Some will say that being a mom is a fulltime job, others will say that it’s their purpose, while some will argue that it’s a little bit of both. All moms have their own take on their parental role, their responsibilities, and their desire to lead a fulfilling life both as a mom and an accomplished professional individual. Sometimes, it may feel as if you’re not up to the task of either, especially when your youngling goes through those milestones such as teething or first ear infections, and your boss wants the proposal done yesterday.
Fortunately, moms everywhere have come up with a slew of strategies to reach a fine balance between both. One can indeed fuel the other, and with the right planning and a little bit of creativity, you can make the most of both of these roles and enjoy them to their full extent – yes, even when the flu strikes!
Don’t play the guilt game
Way too often, moms blame their desire to have a career for missing out on certain moments that seem irreplaceable in your child’s life. The truth is, even if you were to spend every minute of your day at home, you’d likely miss some of them while you’re taking care of all the chores around the house, too, or while your spouse is spending time with your baby. Guilt gets us nowhere. Instead, try focusing on how you’re contributing to your child’s future as well as present with your professional goals. First off, you’re ensuring financial stability for the family, you’re able to save up for a college fund, send them to an amazing kindergarten, and you’re setting a real example for your kids to be independent, hard-working, and loving.
Quality childcare for your kids
When you’re handling those projects at work, and you know your child could use some more quality time with stimulating games and interaction with other kids, then you can start setting up their schedule in addition to your own. One of the best solutions is to let them join a playgroup with their peers and spend quality time playing, learning through games, and bonding with other kids. This is especially important for toddlers, at their most sensitive developmental age when it comes to cognitive advancement, developing motor skills, and the like. So, while you’re at work, your little ones can spend that time learning and playing with their friends.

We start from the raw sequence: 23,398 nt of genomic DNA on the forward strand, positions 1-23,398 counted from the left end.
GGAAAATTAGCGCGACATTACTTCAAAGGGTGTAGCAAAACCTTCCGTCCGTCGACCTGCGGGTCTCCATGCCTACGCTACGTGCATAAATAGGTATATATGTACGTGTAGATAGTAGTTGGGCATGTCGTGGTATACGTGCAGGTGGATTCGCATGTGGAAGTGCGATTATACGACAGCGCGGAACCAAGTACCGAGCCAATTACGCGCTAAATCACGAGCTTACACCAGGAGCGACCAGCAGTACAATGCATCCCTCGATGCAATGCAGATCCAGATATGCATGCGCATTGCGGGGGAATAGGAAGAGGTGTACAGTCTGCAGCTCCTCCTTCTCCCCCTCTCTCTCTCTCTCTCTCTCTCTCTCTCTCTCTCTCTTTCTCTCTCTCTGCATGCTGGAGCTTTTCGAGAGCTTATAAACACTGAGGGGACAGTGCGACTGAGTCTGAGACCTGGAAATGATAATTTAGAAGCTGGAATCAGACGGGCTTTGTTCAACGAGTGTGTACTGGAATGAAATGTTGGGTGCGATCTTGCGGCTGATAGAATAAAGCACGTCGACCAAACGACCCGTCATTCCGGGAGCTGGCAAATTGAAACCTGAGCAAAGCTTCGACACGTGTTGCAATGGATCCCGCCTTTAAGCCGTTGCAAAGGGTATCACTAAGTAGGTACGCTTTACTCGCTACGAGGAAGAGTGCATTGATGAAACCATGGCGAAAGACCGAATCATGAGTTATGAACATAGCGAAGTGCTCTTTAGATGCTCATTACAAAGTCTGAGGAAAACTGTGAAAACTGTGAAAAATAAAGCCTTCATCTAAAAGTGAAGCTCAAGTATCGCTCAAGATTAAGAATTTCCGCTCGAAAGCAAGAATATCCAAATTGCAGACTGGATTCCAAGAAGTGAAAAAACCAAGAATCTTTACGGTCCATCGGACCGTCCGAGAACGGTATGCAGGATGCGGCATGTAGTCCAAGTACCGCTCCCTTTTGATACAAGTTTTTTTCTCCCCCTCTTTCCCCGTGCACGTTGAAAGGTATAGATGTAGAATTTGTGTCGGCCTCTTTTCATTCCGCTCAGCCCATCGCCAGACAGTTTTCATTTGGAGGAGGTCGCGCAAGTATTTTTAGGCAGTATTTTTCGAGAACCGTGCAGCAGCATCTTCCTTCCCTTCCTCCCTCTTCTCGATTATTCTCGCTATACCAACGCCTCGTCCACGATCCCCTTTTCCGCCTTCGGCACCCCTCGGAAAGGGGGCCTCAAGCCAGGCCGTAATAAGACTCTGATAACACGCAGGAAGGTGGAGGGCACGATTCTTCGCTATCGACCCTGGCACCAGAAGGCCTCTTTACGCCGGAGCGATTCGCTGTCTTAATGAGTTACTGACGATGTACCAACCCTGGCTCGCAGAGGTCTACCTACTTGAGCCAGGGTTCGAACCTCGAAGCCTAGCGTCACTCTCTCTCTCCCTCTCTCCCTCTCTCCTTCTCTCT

Organize special family time
Quality time for your youngsters comes in many shapes and forms. Now that you have their childcare all set, you should also make time in your busy schedule to connect with your kids. Most moms can set aside their weekends for those special bonding sessions, for camping trips with the entire family, or picnics in the nearby park. If the weather won’t allow you to spend more time outside (and preferably away from those screens and digital gimmicks), you can head to your favorite restaurant for a family lunch.
Then again, sometimes staying at home can also give you time and space to bond with your family. You can cook together, make those extra special fudge brownies, and play fetch with your pooch. It doesn’t have to be anything extravagant to inspire true bonding and build a stronger relationship with your kids.
Add some flexibility to your work
On the other side of the spectrum, your superiors need to show plenty of understanding and care for your priorities. As a mom, you’ll need to have the freedom for those unexpected trips to the doctor (once again, those ear infections can be quite a pain in the neck), and to stay at home and care for your kids if they get sick, or even if you’ve been just too busy spending extra hours at work.
In such situations, discuss flexible work hours with your boss. Perhaps you can work from home on certain days and attend meetings via Skype. You also need to set clear boundaries that work stays at work – no more late correspondences from home, when you should be reading a bedtime story. By all means, be in your full-career gal mode when you’re at work, but at home, don’t miss out on those special family moments.
Ask for help and support
Delegate! In every aspect of your life where you feel you need a hand, don’t be afraid to seek help and support from your family as well as your colleagues. Maybe someone can take over your shift when there’s a special occasion at school, or a parent-teacher conference. Then again, maybe the grandparents can step in from time to time and bond with their grandkids while you invest a little bit more time to wrap up an important client presentation. Maybe you can set up a carpooling system with other parents to have more time on your hands for self-care.
Essentially, balancing a packed schedule on both fronts can be more of a burden than a challenge when you avoid asking for support. Make sure you have a trusty backup system, and you’ll be able to nurture both of your roles in harmony.
Juggling momhood with your career will always come with unique challenges just for your situation. Use these tips to brace yourself and prepare yourself for them, and you’ll enjoy both of your roles even more!